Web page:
Méliès and the magic of silent film preservation as seen in Hugo
BY SALLY JACKSON
It’s not very often that issues which resonate with the work of film archives are raised in a Hollywood movie, but that is exactly what Martin Scorsese’s most recent film Hugo (based on Brian Selznick’s novel The Invention of Hugo Cabret) does. Hugo is a young orphan who, in the process of repairing an automaton left behind by his late father, discovers the incredible films of Georges Méliès. Hugo’s fictional story is intertwined with an account of Méliès’ life and work: his passion for entertainment and his curiosity for the then-new medium; his innovative filmmaking methods; the rise and fall of his production company; the financially-driven loss of many of his films and the anonymity that followed his bankruptcy; and finally, the public and artistic recognition of his filmography in his later years.
Prints of Méliès’ works were dispersed around the world through film distribution mechanisms. Australia was one of these destinations for Méliès’ and other French films which were screened in theatres in large centres and on tour around the country as part of travelling variety shows. Méliès produced more than 500 films between 1896 and 1913, but many of them are believed to be lost forever. Although French films of that era were, arguably, the audience favourites in Australia, the NFSA now holds only a few titles. The reason is that in the 1990s, the NFSA undertook an ambitious program to repatriate these films to France because with funds and facilities stretched to the limits, it could not hope to preserve so many films in a reasonable timeframe, so it was better to return them than lose them forever to the ravages of time. During that period, more than 200 French films from the first two decades of cinema were returned to France where, happily, they have been preserved.
At the NFSA, and all film archives, the act of preserving a film is one of care and dedication. It’s also about understanding the film, its content and its context in order to be able to present it in the way it was intended. There are many issues to be considered when dealing with the films from the era in which Méliès worked, including the fragility of the original, the technology used to make and then to project it, and the representation of colour. Films were short – not more than 10 minutes in most cases – and they were made using hand-cranked cameras and shown using hand-cranked projectors meaning jerkiness and flickering were part of the cinema experience – something which is not tolerated by today’s audiences. Colours were made from dangerous compounds, including uranium and cyanide, and they gave such dazzling colour that audiences were reported to have gasped at them – those colours are now lost to film. The art of preserving such films means not losing these integral characteristics, while simultaneously making them acceptable to modern audiences. It’s a fine line and it’s not easy.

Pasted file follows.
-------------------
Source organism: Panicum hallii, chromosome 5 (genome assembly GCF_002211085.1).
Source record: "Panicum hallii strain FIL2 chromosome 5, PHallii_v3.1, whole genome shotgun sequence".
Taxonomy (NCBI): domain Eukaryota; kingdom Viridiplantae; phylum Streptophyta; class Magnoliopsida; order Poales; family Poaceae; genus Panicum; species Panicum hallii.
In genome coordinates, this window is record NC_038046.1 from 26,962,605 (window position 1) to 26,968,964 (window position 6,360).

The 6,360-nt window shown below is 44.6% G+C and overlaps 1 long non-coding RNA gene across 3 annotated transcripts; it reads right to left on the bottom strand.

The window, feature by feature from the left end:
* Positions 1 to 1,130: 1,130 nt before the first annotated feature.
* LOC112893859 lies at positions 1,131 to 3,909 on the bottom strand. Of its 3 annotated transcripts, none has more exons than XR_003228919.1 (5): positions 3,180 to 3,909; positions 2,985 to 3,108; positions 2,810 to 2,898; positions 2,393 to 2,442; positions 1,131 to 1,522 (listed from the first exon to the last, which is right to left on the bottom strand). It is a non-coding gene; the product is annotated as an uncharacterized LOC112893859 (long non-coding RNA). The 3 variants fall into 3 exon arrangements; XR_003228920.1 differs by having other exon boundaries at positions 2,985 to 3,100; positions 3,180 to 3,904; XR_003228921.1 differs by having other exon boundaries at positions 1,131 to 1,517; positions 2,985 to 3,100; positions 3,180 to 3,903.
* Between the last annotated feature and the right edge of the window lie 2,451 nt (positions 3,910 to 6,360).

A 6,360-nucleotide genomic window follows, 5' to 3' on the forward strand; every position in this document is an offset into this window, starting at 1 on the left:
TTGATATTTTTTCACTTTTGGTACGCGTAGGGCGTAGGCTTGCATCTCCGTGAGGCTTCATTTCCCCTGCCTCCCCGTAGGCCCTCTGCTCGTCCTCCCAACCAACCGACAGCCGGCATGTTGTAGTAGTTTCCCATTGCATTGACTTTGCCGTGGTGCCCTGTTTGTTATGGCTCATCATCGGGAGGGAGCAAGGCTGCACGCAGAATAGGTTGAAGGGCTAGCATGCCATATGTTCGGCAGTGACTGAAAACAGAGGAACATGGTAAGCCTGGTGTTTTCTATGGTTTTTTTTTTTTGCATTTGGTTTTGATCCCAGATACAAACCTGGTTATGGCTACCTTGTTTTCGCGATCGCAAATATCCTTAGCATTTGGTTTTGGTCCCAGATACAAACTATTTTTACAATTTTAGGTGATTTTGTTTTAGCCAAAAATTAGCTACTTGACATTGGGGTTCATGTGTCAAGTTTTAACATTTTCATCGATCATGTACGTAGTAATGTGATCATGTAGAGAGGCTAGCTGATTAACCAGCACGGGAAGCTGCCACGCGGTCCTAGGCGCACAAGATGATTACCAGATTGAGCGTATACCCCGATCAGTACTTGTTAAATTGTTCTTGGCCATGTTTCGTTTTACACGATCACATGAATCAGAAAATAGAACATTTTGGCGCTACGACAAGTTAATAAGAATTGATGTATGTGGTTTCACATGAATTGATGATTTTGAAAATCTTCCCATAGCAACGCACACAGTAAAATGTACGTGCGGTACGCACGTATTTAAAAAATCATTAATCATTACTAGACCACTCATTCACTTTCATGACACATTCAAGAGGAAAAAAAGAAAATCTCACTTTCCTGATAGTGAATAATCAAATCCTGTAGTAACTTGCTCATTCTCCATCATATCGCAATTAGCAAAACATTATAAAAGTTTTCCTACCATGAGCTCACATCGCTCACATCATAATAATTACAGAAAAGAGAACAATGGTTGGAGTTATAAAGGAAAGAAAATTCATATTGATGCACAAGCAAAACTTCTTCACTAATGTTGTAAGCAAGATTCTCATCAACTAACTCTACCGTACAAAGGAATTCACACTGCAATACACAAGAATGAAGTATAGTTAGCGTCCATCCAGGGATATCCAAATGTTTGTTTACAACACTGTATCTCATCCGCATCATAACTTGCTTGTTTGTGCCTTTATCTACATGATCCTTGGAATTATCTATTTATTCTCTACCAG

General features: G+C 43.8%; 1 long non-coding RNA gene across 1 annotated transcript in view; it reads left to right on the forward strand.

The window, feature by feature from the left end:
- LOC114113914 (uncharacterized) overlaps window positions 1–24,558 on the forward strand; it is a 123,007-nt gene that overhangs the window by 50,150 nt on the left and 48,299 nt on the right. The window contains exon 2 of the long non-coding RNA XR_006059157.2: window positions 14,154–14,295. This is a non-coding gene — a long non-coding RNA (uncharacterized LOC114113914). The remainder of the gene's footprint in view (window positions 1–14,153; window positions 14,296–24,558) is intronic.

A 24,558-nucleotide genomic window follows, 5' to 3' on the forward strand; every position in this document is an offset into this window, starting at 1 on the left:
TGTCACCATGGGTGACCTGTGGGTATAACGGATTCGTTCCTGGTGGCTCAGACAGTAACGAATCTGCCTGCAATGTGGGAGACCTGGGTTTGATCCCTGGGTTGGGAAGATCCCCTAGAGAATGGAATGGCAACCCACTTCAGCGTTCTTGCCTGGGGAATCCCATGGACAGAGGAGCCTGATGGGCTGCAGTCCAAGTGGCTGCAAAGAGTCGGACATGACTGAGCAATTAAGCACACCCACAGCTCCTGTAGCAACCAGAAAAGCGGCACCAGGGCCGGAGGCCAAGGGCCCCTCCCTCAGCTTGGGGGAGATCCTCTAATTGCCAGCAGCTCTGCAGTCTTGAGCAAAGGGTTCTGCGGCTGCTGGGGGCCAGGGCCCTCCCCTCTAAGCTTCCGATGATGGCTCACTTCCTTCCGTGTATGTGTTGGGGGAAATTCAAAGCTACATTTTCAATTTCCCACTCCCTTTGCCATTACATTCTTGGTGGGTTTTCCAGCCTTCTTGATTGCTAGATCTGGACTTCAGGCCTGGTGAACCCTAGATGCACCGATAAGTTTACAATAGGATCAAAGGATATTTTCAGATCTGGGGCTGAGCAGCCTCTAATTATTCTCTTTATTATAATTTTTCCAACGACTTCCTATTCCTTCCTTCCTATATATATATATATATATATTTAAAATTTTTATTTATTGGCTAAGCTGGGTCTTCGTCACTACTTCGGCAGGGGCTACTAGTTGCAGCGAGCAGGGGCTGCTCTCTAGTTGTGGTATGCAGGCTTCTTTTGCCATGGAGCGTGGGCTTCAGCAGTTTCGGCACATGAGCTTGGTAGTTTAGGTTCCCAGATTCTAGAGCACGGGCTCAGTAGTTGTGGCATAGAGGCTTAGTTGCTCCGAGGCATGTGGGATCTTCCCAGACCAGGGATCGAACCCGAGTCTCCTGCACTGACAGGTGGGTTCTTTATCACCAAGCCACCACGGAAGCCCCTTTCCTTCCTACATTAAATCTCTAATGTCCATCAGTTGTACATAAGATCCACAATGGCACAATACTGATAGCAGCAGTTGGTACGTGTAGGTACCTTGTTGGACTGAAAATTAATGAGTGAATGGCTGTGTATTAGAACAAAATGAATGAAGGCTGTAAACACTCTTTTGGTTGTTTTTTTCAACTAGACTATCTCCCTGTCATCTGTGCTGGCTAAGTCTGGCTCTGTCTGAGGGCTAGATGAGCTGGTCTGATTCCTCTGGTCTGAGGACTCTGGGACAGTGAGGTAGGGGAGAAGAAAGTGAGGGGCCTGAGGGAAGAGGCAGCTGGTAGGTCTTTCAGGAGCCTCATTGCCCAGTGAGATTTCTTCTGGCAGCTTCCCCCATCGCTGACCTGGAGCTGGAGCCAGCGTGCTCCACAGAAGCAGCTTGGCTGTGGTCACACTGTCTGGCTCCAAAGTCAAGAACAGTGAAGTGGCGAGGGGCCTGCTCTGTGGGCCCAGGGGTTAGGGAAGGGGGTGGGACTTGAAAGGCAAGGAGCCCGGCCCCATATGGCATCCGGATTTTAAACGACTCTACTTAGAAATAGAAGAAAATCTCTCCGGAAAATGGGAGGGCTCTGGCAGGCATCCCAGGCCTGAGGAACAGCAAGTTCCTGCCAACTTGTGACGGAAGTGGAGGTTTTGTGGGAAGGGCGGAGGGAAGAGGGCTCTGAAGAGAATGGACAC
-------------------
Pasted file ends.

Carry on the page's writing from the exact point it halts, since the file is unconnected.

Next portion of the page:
Many films from the early days of cinema are lost forever. Some were screened over and over again until they literally fell apart. Others perished in fires – many of them caused by the highly unstable and flammable nature of the cellulose nitrate they were made of. The rest were not considered valuable enough to be preserved, and were simply destroyed.
Luckily, others managed to survive the passage of time. Over the years, filmmakers’ skills increased and the technology at their disposal progressed exponentially. The cinema-going public’s taste also matured. Eventually, ‘old’ films were given a new life in the home market. From the second decade of the 20th century many of the original nitrate films were transferred to a diacetate safety stock on a variety of gauges – 28mm, 22mm, 9.5mm and later onto 16mm and 8mm, and released into the flourishing home market. Truly, this was the way many of them have survived.
Notwithstanding the repatriation project, and in a bid to retain that early cinema history, the NFSA still holds Méliès films from this period of cinema on 35mm nitrate, as well as on those home market formats. Titles in the NFSA collection include: La Lune à un Mètre (1898) on 35mm access print; Le Voyage dans la Lune (1902) on 35mm nitrate preservation print; Le Royaume des Fées on 16mm access print; Le Voyage à Travers l’impossible (1904) on 16mm access print and Cendrillon ou la Pantoufle Merveilleuse (1912) on 28mm diacetate preservation print. The Non-Theatrical Lending Collection offers 44 Méliès films.
It’s true that you can see Méliès’ work on YouTube, but those low resolution videos reflect poorly the magnificence of his films. The only way to experience them is to see them in a cinema on a large screen, with an audience – you will not regret it.
Main Image: Frame from George Méliès’ Cinderella or The Magnificent Slipper (1907). NFSA Title No: 758660 Pathe Freres